Biologist Discovers That Red Widow Spiders Eat Scarab Beetles

Posted on March 20, 2014

Latrodectus bishopi the red widow spider


University of Missouri biologist James Carrel discovered that Florida's elusive red widow spider likes to eat scarab beetles. The red widow spider is venomous, but no bites from the spider have been recorded. Carrel's study found that the red widow primarily preys upon species of scarab beetles common to its Florida scrub habitat.

Carrell, Curators Professor Emeritus in the MU Division of Biological Sciences, says in a statement, "The pine scrub habitat, found on sandy ridges in Central and Southeastern Florida, is one of the oldest in North America. Many of the plants and animals found on these ridges, including the red widow spider, are restricted to these high, dry areas. Our research suggests that red widows have evolved to specialize on scarab beetles because they are reliable food sources."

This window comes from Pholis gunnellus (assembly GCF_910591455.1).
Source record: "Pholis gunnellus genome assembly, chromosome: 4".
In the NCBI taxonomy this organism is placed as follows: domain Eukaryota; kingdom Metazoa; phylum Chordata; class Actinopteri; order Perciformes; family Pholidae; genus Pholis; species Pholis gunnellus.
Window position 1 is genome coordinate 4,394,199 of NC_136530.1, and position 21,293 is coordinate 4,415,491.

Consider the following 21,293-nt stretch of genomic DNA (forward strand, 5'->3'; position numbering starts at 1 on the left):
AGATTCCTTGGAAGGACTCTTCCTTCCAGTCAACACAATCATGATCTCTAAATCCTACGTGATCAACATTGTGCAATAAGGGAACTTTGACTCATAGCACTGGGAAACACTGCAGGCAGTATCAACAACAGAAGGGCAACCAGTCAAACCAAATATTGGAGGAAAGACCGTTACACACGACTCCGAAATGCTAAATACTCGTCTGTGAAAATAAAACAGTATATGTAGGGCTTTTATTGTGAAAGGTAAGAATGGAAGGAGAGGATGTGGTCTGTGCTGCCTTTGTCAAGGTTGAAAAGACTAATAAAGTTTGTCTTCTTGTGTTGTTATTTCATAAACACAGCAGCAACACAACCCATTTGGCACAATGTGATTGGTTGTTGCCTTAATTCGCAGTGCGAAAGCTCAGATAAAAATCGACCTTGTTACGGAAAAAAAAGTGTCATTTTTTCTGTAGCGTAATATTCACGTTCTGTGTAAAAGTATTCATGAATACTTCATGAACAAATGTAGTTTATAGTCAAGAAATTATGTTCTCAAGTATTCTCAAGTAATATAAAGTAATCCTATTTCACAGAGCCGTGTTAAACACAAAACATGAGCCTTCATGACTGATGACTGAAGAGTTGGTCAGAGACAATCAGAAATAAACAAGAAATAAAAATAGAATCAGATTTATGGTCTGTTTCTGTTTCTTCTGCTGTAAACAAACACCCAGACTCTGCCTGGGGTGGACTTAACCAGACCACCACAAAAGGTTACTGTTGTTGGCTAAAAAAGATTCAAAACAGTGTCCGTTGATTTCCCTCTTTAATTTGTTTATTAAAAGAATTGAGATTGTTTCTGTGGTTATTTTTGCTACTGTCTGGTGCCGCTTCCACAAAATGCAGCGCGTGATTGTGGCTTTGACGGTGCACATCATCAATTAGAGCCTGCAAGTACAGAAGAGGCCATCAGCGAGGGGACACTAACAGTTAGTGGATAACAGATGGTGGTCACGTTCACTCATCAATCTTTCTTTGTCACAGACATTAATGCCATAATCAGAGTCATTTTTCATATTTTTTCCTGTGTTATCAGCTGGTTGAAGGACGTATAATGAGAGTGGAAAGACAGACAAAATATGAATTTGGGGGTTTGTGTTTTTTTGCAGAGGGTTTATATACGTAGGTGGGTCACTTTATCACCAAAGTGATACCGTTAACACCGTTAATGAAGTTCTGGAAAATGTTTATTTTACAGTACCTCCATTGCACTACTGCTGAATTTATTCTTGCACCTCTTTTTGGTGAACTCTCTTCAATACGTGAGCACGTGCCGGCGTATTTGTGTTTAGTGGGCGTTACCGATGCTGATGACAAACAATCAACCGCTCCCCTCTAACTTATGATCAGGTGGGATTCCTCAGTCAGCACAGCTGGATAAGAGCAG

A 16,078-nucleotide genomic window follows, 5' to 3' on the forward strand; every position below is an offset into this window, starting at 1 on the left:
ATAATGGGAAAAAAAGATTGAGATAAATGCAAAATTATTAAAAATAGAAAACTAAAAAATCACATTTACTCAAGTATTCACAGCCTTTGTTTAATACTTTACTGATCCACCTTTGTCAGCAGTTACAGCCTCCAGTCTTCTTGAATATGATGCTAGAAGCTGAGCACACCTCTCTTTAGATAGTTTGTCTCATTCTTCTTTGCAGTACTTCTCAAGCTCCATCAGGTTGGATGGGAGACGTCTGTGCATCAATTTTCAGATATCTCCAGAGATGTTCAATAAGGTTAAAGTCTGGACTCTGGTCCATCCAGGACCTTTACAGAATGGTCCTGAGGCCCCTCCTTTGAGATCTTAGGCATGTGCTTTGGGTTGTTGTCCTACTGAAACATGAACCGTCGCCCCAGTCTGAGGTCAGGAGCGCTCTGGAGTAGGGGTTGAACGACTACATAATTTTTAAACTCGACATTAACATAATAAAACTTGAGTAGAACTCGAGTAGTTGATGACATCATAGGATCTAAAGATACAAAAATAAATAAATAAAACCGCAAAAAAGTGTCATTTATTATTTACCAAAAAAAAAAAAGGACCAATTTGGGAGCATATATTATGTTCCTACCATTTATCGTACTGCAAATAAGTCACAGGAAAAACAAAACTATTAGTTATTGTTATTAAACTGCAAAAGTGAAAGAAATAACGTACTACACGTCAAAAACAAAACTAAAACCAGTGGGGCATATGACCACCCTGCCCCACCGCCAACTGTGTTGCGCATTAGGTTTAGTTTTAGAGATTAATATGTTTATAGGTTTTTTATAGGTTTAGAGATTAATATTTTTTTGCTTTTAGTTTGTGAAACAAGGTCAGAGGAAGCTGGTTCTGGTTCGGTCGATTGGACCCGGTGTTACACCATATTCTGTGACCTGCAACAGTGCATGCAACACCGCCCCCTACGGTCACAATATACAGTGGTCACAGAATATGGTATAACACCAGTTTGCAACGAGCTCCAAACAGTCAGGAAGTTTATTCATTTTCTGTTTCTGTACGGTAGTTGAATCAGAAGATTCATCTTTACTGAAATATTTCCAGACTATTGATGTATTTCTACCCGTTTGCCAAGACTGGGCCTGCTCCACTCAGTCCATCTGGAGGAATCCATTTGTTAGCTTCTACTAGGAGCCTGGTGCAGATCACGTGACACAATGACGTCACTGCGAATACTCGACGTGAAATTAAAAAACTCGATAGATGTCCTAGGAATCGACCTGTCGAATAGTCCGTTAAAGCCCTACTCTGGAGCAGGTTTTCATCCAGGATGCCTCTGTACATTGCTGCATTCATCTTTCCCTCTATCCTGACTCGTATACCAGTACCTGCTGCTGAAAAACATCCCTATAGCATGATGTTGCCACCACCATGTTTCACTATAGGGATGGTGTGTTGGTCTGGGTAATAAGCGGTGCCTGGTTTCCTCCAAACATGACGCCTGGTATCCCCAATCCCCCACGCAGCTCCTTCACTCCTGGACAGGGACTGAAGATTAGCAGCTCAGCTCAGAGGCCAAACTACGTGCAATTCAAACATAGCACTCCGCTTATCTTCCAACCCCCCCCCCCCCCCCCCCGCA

Red widow spiders conceal their funnel-shaped retreats in unopened palmetto leaves, which makes them very difficult to spot. The spiders' presence is only visible on foggy mornings during four months of the year. This is when threads spun loosely between tips of palmetto fronds can be spotted. Carrel has been monitoring populations of red widows at the Archbold Biological Station since 1987. Only twice in 23 years - in March 1989 and in May 2003 - were enough webs located so that the dietary habits of the spider could be studied. Pictured below is Trigonopeltastes floridana, a scarab beetle endemic to the Florida scrub that the red widow spider preys on.

Trigonopeltastes floridana


Carrel's study, entitled "Red widow spiders prey extensively on scarab beetles endemic in Florida scrub," appears in the March issue of Florida Entomologist.

Photos: James Carrel (top)/Tim Lethbridge (second)